17. Perren S, Alsaker FD. Depressive symptoms from kindergarten to early school age: longi-tudinal associations with social skills deficits and peer victimization. Child Adolesc Psychiatry Ment Health. 2009; 3(1):28. doi: 10.1186/1753-2000-3-28 19772574

18. Masten AS, Obradović J. Competence and Resilience in Development. Ann N Y Acad Sci. 2006; 1094(1):13–27.

19. Luthar SS, Cicchetti D, Becker B. The construct of resilience: A critical evaluation and guidelines for future work. Child Dev. 2000; 71(3):543–62. doi: 10.1111/1467-8624.00164 10953923

20. Greenberg MT, Domitrovich C, Bumbarger B. The prevention of mental disorders in school-aged children: Current state of the field. Prevention & Treatment. 2001; 4(1):1a.

21. Perren S, Malti T. Soziale Kompetenz entwickeln: Synthese und Ausblick. In: Malti T, Perren S, editors. Soziale Kompetenz bei Kindern und Jugendlichen: Entwicklungsprozesse und Fördermöglichkeiten. 1st ed. Stuttgart: W. Kohlhammer; 2008. p. 265–78.

22. Clark DM, Wells A. A cognitive model of social phobia. Social phobia: Diagnosis, assess-ment, and treatment. 1995; 41(68):22–3.

23. Segrin C. Social skills deficits associated with depression. Clin Psychol Rev. 2000; 20(3):379–403. doi: 10.1016/s0272-7358(98)00104-4 10779900

24. Kofler MJ, Larsen R, Sarver DE, Tolan PH. Developmental trajectories of aggression, pro-social behavior, and social-cognitive problem solving in emerging adolescents with clinically elevated attention-deficit/hyperactivity disorder symptoms. J Abnorm Psychol. 2015; 124(4):1027–42. doi: 10.1037/abn0000103 26595479

25. Paap MCS, Haraldsen IR, Breivik K, Butcher PR, Hellem FM, Stormark KM. The link between peer relations, prosocial behavior, and ODD/ADHD symptoms in 7-9-Year-old chil-dren. Psychiatry J. 2013: 319874. doi: 10.1155/2013/319874 24286065

26. Deschamps PKH, Schutter D. J. L. G., Kenemans JL, Matthys W. Empathy and prosocial behavior in response to sadness and distress in 6- to 7-year olds diagnosed with disruptive behavior disorder and attention-deficit hyperactivity disorder. Eur Child Adolesc Psychiatry. 2015:105–13. doi: 10.1007/s00787-014-0535-x 24643447

27. Hoza B. Peer Functioning in Children With ADHD. J Pediatr Psychol. 2007; 32(6):655–63. doi: 10.1093/jpepsy/jsm024 17556400

28. Achenbach T, Rescorla LA. Manual for ASEBA preschool forms & files: Burlington: Uni-versity of Vermont, Research Center for Children, Youth & Families; 2000.

29. Hannigan LJ, Walaker N, Waszczuk MA, McAdams TA, Eley TC. Aetiological influences on stability and change in emotional and behavioural problems across development: A system-atic review. Psychopathol Rev. 2017; 4(1):52–108. doi: 10.5127/pr.038315 28337341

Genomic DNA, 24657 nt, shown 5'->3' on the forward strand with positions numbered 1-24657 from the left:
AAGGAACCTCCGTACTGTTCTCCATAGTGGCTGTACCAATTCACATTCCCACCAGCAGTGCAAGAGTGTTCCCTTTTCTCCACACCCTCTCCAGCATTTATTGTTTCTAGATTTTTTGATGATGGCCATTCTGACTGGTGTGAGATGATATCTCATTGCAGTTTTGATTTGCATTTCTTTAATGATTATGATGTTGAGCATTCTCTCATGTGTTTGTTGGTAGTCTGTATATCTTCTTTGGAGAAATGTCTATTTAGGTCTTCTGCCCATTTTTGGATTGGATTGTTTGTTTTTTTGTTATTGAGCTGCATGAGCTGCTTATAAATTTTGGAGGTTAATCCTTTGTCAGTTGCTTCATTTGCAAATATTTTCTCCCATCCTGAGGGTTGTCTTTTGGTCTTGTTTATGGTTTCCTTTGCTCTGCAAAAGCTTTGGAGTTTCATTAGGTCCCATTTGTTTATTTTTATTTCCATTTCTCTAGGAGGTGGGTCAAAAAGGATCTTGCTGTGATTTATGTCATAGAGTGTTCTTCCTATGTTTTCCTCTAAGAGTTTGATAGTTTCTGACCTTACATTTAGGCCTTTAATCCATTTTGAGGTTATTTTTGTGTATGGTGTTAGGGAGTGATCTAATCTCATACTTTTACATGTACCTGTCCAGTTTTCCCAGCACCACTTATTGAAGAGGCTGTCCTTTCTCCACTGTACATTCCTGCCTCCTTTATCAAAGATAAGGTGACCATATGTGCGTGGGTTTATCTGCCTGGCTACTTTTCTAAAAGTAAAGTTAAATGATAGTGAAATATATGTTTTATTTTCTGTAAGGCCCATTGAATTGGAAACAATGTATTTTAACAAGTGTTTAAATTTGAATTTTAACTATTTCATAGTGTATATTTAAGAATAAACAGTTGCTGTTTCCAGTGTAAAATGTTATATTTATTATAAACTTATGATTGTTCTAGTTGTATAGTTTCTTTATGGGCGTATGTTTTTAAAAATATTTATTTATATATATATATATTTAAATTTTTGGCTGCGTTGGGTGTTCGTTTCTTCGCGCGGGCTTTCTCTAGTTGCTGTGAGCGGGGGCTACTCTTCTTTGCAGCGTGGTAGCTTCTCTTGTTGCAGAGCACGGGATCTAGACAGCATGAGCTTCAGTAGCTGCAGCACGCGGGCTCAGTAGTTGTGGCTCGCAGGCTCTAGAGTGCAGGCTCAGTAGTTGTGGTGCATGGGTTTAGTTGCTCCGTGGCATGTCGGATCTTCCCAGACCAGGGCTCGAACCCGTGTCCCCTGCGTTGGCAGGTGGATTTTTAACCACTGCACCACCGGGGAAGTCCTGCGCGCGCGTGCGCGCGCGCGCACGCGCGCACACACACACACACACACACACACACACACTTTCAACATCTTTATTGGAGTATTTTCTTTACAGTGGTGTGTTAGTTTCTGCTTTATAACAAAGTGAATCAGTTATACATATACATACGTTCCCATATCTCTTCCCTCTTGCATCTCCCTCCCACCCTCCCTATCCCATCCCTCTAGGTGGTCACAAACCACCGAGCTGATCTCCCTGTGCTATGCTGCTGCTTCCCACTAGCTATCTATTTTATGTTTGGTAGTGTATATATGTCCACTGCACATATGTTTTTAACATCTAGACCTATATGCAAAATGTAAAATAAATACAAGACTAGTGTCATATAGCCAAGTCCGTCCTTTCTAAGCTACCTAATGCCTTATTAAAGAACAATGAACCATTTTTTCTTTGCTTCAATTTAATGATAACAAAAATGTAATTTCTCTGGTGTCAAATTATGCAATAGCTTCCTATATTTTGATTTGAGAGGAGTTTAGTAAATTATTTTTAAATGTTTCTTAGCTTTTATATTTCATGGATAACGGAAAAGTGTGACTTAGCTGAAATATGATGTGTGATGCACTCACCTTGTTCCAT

30. Hay DF, Hudson K, Liang W. Links between preschool children's prosocial skills and ag-gressive conduct problems: The contribution of ADHD symptoms. Early Child Res Q. 2010; 25(4):493–501.

31. Hughes C, White A, Sharpen J, Dunn J. Antisocial, angry, and unsympathetic: "Hard-to-manage" Preschoolers' Peer Problems and Possible Cognitive Influences. J Child Psychol & Psychiat. 2000; 41(2):169–79.

32. Nantel‐Vivier A, Pihl RO, Côté S, Tremblay RE. Developmental association of prosocial behaviour with aggression, anxiety and depression from infancy to preadolescence. J Child Psychol & Psychiat. 2014; 55(10):1135–44.

33. Rudolph KD, Heller TL. Interpersonal problem solving, externalizing behavior, and social competence in preschoolers: A knowledge-performance discrepancy? J Appl Dev Psychol. 1997; 18(1):107–17.

34. Flouri E, Sarmadi Z. Prosocial behavior and childhood trajectories of internalizing and externalizing problems: The role of neighborhood and school contexts. Dev Psychol. 2016; 52(2):253–8. doi: 10.1037/dev0000076 26619321

35. Groeben M, Perren S, Stadelmann S, Klitzing KV. Emotional symptoms from kindergar-ten to middle childhood: associations with self- and other-oriented social skills. Eur Child Adolesc Psychiatry. 2011; 20(1):3–15. doi: 10.1007/s00787-010-0139-z 20931253

36. Perren S, Stadelmann S, Wyl AV, Klitzing KV. Pathways of behavioural and emotional symptoms in kindergarten children: What is the role of pro-social behaviour? Eur Child Ado-lesc Psychiatry. 2007; 16(4):209–14.

37. von Klitzing K, Dohnert M, Kroll M, Grube M. Mental disorders in early childhood. Dtsch Arztebl Int. 2015; 112(21–22):375–86. doi: 10.3238/arztebl.2015.0375 26149380

38. Denham SA, Blair KA, Demulder E, Levitas J, Sawyer K, Auerbach–Major S et al. Pre-school emotional competence: pathway to social competence? Child Dev. 2003; 74(1):238–56. doi: 10.1111/1467-8624.00533 12625448

39. Angold A, Egger HL. Preschool psychopathology: lessons for the lifespan. J Child Psy-chol & Psychiat. 2007; 48(10):961–6.

40. Reef J, Diamantopoulou S, Meurs I, Verhulst FC, Ende J. Developmental trajectories of child to adolescent externalizing behavior and adult DSM-IV disorder: results of a 24-year longitudinal study. Soc Psychiatry Psychiatr Epidemiol. 2011; 46(12):1233–41. doi: 10.1007/s00127-010-0297-9 20936464

41. Huber L, Plötner M, Schmitz J. Social competence and psychopathology in early child-hood: A systematic review. Eur Child Adolesc Psychiatry. 2018.

42. Thorell LB, Rydell A‐M. Behaviour problems and social competence deficits associated with symptoms of attention‐deficit/hyperactivity disorder: effects of age and gender. Child Care Health Dev. 2008; 34(5):584–95. doi: 10.1111/j.1365-2214.2008.00869.x 18796051